Sometime today they’re turning on the switch at the $5 billion Large Hadron Collider and doomsday scenario believers think that could mean lights out for planet Earth.
And they don’t mean we’ll all have trouble turning on things like toasters and blenders tomorrow. They mean lights out, as in the end of the world. Respectable scientists are fearful that the launch of this eensie-weensie -- and those are scientific terms -- particle collider could create an Earth-devouring black hole.
The mind boggles.
It’s fun to imagine distant and perhaps hostile life forms studying earth and be amazed that we’ve instantly turned ourselves into a black hole to exist no more.
E.T. #1: “Earthlings are smarter than we imagined.”
E.T. #2: “How so?”
E.T. #1: “They just developed the technology to create massive black holes and they did it right there on earth.”
E.T. #2: “Ha! Suckers!”
The atom-smasher is a 17-mile circle tunneled 300 feet beneath parts of Switzerland and France. It will use powerful magnets to accelerate protons head-on at 99.99 percent the speed of light in conditions that could mimic the original Big Bang. Scientists say if -- cross your fingers -- we survive the impact the results will help us unlock the secrets of our universe.
That’ll possibly help involved scientists if they’re ever on “Deal or No Deal!” Just how it’ll help the rest of us remains unclear.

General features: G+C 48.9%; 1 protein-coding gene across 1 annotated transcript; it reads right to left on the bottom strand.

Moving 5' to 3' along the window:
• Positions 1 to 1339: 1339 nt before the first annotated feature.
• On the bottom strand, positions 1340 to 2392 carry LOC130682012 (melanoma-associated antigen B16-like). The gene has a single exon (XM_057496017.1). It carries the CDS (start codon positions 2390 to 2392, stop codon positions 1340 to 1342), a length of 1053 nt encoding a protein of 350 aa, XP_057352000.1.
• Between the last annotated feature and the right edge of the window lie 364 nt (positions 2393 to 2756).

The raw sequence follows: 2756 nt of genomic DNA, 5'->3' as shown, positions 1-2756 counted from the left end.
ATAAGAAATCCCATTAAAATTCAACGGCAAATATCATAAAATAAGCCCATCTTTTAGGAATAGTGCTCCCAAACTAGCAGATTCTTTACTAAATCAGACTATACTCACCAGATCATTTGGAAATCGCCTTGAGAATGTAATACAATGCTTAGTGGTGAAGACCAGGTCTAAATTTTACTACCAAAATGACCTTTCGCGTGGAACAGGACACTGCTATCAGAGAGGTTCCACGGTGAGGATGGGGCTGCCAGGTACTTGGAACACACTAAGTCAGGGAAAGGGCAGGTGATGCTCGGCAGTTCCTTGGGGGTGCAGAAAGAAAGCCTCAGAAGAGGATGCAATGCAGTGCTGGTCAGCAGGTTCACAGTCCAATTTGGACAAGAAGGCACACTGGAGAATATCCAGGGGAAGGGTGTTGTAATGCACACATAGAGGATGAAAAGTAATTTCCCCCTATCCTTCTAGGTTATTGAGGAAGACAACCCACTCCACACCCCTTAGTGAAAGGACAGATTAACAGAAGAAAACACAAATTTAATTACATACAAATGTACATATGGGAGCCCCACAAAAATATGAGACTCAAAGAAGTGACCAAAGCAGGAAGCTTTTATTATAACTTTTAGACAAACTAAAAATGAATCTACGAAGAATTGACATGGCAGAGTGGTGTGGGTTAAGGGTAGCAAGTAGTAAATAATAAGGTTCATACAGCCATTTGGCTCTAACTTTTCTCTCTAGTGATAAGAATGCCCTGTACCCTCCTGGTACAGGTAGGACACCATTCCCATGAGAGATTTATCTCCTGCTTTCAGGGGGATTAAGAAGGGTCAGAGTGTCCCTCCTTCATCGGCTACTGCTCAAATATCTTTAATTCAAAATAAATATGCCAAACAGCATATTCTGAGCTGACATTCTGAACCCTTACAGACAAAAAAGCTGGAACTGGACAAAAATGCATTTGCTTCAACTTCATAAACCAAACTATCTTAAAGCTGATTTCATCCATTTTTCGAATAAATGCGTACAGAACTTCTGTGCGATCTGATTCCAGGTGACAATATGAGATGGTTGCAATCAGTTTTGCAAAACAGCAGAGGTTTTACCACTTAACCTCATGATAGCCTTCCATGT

Personally, I can see an upside to the end of the world right now because right now I owe absolutely everybody. I have a couple of big magazines and corporate accounts that have been for months deadbeating me on some sizable sums. It’s so bad I’ve had to tap into some retirement savings accounts for essentials like beer money and football pools.
I’ve always said I want die the instant my last check bounces and, by God, thanks to LHC I just might have a chance to do it.
Plus, I’ve always been curious about where the stuff goes when it goes into a black hole. Who knows, maybe it’ll be a fun place like Disney World, but without the long lines and ridiculously expensive admission fees.
I’ve always loved history and would enjoy an opportunity to be a part of it. And no one should underestimate how truly historic it would be to be alive on the planet the moment we -- oops! -- happen to destroy it.
It’s just a shame we’ll all be history right along with it.